The first rocket launch from UK soil failed because of a premature shutdown in the rocket that prevented LauncherOne from reaching orbit, Virgin Orbit has said.
The opening part of the mission went according to plan, the company said, as its plane took off from Spaceport Cornwall, Britain's first such site, at Newquay Airport.
A converted Boeing 747 named Cosmic Girl flew to 35,000ft over the Atlantic Ocean off Ireland's southern coast, just before 11.15pm on Monday.
There it jettisoned the 21-metre-long rocket containing nine small satellites, which would have been the first launched into orbit from the UK, or anywhere in western Europe, towards space.
But the organisers of the Start Me Up mission soon identified an "anomaly" and said LauncherOne had failed to orbit.
The company, founded by Sir Richard Branson in 2017, said in a statement that initial data suggested the first stage of the rocket performed as planned, that it reached space altitudes, and that stage separation and ignition of the upper stage occurred in line with expectations.
But later in the mission, at an altitude of around 180km (112 miles), the upper stage experienced an anomaly which prematurely ended the first burn.
This ended the mission, the company said, with the rocket components and payload falling back to Earth within the approved safety corridor without ever achieving orbit.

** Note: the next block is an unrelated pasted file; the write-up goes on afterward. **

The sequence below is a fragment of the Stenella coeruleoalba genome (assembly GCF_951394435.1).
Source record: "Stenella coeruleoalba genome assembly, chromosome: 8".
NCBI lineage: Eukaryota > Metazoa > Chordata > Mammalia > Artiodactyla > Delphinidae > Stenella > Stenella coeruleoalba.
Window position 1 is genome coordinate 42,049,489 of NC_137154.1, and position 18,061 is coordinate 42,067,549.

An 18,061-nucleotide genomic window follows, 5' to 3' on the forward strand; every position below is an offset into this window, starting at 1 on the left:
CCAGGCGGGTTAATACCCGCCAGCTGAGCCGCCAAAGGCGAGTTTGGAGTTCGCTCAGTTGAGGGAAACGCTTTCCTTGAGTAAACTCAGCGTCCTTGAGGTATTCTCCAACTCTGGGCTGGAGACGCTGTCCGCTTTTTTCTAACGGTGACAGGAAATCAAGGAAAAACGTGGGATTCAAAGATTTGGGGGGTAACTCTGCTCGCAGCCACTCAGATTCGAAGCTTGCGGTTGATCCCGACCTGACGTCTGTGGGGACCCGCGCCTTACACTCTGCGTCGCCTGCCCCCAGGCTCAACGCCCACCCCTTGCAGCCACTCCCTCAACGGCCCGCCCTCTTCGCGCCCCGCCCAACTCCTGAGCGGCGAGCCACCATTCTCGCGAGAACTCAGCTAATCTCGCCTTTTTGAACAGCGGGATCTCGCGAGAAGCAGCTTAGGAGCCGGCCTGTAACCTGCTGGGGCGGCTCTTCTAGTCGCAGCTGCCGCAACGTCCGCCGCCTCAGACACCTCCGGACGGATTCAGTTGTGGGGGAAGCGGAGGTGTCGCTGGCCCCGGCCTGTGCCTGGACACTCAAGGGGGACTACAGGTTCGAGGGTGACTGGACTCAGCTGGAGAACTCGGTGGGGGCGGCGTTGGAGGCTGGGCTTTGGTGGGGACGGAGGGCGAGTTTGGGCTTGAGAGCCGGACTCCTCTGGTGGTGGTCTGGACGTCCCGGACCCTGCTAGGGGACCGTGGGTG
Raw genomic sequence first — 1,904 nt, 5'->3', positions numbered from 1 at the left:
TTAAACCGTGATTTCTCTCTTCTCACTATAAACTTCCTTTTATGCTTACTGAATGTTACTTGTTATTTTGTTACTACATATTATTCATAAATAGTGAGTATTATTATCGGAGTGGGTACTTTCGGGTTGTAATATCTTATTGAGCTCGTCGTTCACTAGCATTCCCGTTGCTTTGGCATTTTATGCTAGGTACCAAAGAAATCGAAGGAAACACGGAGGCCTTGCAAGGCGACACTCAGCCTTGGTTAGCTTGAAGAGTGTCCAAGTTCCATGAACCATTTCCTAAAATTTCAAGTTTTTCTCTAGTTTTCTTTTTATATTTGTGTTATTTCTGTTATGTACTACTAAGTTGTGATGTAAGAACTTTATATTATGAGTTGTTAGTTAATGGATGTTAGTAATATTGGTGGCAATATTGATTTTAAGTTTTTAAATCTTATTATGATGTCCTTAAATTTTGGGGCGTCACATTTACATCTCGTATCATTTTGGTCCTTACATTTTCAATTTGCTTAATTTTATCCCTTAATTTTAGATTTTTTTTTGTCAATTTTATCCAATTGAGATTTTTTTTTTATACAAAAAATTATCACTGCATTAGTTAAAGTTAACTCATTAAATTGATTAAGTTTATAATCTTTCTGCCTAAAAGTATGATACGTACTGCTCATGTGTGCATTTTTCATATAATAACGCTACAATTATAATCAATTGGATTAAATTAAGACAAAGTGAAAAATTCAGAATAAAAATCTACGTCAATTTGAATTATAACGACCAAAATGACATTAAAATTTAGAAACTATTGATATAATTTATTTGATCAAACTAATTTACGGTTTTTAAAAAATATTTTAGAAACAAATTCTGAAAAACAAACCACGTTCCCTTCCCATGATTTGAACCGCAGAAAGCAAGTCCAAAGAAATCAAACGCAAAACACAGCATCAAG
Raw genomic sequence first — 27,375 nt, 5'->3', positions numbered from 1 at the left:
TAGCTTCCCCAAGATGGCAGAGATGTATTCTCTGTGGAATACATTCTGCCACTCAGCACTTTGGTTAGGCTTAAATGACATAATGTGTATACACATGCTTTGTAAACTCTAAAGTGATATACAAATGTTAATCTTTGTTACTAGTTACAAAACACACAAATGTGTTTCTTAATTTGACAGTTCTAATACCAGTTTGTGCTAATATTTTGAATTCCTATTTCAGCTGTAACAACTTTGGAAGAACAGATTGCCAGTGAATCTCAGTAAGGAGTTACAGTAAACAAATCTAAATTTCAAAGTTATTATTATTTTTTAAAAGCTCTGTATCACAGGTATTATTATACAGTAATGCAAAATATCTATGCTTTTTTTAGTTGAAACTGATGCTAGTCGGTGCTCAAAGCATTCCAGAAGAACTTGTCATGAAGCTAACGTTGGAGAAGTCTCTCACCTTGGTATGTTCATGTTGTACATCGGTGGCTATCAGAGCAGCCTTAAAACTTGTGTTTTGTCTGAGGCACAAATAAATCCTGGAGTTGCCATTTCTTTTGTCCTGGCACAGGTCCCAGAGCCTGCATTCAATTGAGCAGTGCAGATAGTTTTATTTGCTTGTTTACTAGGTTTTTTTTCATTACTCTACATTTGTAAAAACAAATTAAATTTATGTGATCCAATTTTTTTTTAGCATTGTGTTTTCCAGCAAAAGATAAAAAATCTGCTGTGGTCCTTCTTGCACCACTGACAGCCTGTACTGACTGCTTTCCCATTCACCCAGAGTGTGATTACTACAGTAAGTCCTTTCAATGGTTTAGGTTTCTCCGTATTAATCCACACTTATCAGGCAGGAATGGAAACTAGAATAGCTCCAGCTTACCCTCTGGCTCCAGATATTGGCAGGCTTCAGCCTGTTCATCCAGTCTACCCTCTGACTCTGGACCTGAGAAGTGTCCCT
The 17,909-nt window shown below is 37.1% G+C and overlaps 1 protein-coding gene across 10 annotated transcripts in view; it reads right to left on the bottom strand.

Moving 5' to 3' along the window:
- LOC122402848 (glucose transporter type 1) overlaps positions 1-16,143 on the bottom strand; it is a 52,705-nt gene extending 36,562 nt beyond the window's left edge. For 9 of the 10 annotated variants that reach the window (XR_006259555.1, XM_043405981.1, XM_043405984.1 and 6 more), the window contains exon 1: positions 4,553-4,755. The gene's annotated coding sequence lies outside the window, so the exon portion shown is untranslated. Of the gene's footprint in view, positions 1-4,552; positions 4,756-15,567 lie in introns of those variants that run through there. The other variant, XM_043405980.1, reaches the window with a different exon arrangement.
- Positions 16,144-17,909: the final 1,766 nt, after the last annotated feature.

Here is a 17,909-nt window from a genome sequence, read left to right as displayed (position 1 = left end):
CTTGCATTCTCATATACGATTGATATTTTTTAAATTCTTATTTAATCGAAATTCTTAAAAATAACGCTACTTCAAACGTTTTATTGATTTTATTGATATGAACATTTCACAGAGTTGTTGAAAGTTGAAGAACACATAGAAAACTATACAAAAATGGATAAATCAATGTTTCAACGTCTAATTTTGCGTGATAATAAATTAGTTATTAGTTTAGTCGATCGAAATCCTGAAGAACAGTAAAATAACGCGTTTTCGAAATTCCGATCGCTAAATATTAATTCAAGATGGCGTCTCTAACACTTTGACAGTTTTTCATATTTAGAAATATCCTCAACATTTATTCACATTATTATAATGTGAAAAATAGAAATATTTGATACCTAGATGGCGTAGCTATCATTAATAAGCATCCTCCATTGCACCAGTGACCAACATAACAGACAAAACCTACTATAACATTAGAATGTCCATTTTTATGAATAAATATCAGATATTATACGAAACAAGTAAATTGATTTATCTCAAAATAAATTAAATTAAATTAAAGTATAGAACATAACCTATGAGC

It left around 75,000 people who watched a livestream of the event, and thousands more who trekked to the Cornish resort for the launch, disappointed.
The latest failure came after technical issues had prevented its first planned take-off attempt before Christmas.
But the US-based company has not been deterred, adding that it was already in "active discussions" with government and customers about returning to Spaceport Cornwall for another go as early as later this year.
In the meantime, Virgin Orbit has launched a formal investigation into the source of this week's failure.
The Cornwall spaceport is the first to get a licence in the UK, but more could follow in the coming years as demand from businesses to launch small satellites increases.
Ian Annett, deputy CEO of the UK Space Agency, said Snowdonia in North Wales and Glasgow Prestwick Airport were among seven sites identified.